Gotta catch em all

WHITTIER — They didn’t really see it coming at Light Grey Art Lab.

A few months ago, the four young artists of the Whittier design studio, gallery and workshop came up with an idea for their second-ever gallery show and put a call for submissions online. Unwittingly, they tapped a rich vein of Gen-Y nerd culture nostalgia.

“Pokémon Battle Royale” invited artists to draw their own versions of 151 characters from the video game series and ’90s cultural phenomenon. Pokémon spun off a television show and collectible card game and also introduced the world to the little bundle of cute known as Pikachu, a yellow cartoon creature who looks like a cross between a flying squirrel and a rabbit, and who is arguably as recognizable to the 30-and-under crowd as Bugs Bunny.

“It was one person who tweeted one thing on the Internet, and it was like wildfire,” recalled Alyssa Nassner, a recent transplant from Baltimore who is co-curator of the show with Bryan Ische.

A short story about the show was posted in January on Kotaku, Gawker Media’s videogame blog, and the next day there were 500 messages in the studio’s email inbox, Nassner said.

“We had to turn away so many good artists,” she added. “I was heartbroken.”

Nassner moved to Minneapolis to work for Paper Bicycle, the design studio run by Minneapolis College of Art and Design (MCAD) instructor Lindsay Nohl. The four-person shop also includes Nohl’s husband, Chris Hajny, and Francesca Buchko.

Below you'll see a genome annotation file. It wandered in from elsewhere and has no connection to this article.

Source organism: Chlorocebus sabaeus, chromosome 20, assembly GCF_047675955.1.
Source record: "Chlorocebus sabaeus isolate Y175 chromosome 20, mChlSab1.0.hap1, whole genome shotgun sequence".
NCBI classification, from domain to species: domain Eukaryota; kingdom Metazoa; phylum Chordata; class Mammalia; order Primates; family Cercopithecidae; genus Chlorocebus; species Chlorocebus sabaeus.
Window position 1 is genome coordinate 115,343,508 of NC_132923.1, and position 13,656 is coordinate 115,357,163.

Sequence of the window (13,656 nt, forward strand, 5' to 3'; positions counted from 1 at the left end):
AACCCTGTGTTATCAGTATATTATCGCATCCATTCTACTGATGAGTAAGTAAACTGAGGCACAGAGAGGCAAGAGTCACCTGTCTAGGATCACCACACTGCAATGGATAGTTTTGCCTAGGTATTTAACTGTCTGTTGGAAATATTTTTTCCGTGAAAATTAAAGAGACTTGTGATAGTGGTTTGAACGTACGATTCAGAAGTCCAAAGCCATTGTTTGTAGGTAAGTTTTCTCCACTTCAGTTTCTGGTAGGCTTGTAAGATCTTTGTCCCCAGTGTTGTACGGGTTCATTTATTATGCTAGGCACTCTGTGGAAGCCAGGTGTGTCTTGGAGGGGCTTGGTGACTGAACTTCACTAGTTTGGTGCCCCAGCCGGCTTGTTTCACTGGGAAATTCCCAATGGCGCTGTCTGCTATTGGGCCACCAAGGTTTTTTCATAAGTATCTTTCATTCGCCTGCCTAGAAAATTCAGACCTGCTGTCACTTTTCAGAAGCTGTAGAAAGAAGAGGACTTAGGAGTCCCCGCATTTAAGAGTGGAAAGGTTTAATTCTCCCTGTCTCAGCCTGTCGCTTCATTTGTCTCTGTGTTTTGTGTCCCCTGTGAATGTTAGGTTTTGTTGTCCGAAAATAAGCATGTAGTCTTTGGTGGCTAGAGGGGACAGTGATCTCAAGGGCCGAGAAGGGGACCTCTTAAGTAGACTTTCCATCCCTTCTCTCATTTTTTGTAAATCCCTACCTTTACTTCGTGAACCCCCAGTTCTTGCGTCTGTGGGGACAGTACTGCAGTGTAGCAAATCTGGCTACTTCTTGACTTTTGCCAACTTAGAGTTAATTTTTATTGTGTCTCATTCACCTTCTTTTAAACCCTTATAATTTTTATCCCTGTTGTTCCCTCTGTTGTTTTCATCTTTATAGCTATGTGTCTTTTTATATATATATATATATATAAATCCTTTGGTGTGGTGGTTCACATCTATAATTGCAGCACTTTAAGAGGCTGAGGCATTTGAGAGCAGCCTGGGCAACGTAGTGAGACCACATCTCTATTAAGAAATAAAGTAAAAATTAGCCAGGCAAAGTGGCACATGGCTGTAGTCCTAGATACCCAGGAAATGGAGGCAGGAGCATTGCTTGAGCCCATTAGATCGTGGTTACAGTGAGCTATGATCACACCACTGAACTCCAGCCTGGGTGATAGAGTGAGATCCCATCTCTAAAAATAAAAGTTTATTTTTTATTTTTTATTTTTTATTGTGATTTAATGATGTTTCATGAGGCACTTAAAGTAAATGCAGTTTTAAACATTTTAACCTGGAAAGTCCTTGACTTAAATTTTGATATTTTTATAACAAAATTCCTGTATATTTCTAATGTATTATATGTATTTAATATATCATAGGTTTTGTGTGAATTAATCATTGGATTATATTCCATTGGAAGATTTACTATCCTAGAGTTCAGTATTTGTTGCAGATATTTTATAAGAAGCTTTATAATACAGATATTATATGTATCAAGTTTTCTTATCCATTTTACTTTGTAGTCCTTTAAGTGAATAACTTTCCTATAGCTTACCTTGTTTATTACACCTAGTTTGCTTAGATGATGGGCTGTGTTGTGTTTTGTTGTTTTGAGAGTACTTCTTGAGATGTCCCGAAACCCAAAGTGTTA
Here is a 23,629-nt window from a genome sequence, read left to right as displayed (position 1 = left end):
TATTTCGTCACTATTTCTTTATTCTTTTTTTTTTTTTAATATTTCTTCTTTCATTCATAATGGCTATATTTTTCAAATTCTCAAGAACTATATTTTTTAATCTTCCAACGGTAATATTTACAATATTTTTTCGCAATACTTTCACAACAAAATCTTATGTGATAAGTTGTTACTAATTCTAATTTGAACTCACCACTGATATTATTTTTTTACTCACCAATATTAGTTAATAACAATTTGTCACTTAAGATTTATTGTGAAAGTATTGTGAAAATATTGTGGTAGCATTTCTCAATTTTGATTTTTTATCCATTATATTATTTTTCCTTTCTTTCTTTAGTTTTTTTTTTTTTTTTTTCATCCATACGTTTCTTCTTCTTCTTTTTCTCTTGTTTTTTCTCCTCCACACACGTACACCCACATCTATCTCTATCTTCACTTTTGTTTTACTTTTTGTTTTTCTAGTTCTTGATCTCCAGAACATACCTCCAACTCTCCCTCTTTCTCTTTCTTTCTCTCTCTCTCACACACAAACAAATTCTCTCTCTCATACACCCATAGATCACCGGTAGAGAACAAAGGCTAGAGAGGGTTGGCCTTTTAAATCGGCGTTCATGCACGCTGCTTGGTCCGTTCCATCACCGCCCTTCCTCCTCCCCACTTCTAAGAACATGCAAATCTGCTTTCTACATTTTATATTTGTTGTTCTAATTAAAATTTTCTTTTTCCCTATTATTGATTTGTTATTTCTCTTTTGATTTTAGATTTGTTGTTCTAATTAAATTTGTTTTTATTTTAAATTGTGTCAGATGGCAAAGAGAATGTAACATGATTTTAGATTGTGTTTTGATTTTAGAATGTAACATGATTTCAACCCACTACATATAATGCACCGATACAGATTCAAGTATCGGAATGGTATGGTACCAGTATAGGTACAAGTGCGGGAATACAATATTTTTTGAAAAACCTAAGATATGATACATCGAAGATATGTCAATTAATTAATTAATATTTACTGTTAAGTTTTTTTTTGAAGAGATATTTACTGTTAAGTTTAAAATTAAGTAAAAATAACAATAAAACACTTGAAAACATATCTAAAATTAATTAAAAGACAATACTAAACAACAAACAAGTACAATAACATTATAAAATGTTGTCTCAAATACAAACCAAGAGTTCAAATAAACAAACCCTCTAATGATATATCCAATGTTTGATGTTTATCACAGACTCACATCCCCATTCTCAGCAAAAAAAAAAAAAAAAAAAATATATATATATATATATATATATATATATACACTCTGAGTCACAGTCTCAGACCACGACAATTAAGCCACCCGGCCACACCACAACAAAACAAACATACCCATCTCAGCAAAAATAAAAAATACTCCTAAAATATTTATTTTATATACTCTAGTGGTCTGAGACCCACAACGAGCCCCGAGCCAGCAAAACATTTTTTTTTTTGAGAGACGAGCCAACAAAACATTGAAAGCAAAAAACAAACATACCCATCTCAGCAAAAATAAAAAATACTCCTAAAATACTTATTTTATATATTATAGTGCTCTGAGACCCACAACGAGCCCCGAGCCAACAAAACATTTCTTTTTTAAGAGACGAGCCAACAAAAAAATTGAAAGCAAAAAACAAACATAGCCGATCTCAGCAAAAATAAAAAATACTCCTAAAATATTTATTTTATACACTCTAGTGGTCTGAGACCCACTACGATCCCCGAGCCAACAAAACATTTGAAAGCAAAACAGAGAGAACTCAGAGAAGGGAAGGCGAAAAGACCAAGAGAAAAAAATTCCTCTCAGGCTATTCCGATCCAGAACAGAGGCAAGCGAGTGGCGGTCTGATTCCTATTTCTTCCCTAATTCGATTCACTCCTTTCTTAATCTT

Paper Bicycle used to operate out of the six-story Calhoun Building near the Lyn-Lake intersection in an upper-level office with panoramic views of Uptown. They lost the view when they relocated to Whittier, but they also became much more than a design studio.

Open since March, Light Grey Art Lab hosts community art and design classes for both professionals looking to learn new skills and non-professionals looking for a fun and creative way to while away a weekend afternoon — “the art version of Kitchen Window,” as Nohl put it.

Their first sell-out class was a terrarium-building workshop. Courses scheduled for this summer cover everything from painting monsters to Adobe Photoshop to hand-drawn type and letterforms. They’re also developing courses for kids.

Nohl anticipated the lab’s location, just a block or so west of the MCAD campus, would lead to a lot of positive interaction with students.

Those teens and 20-something students are, naturally, members of the Pokémon generation. The school even has a large and active club dedicated to the video game, and there was talk in April of compiling some of their fan-art into a zine to, as Nohl put it, “add that extra touch of community into our show.”


“Pokémon Battle Royale” runs through May 11 at Light Grey Art Lab, 118 E. 26th St., Suite 101. 239-2047.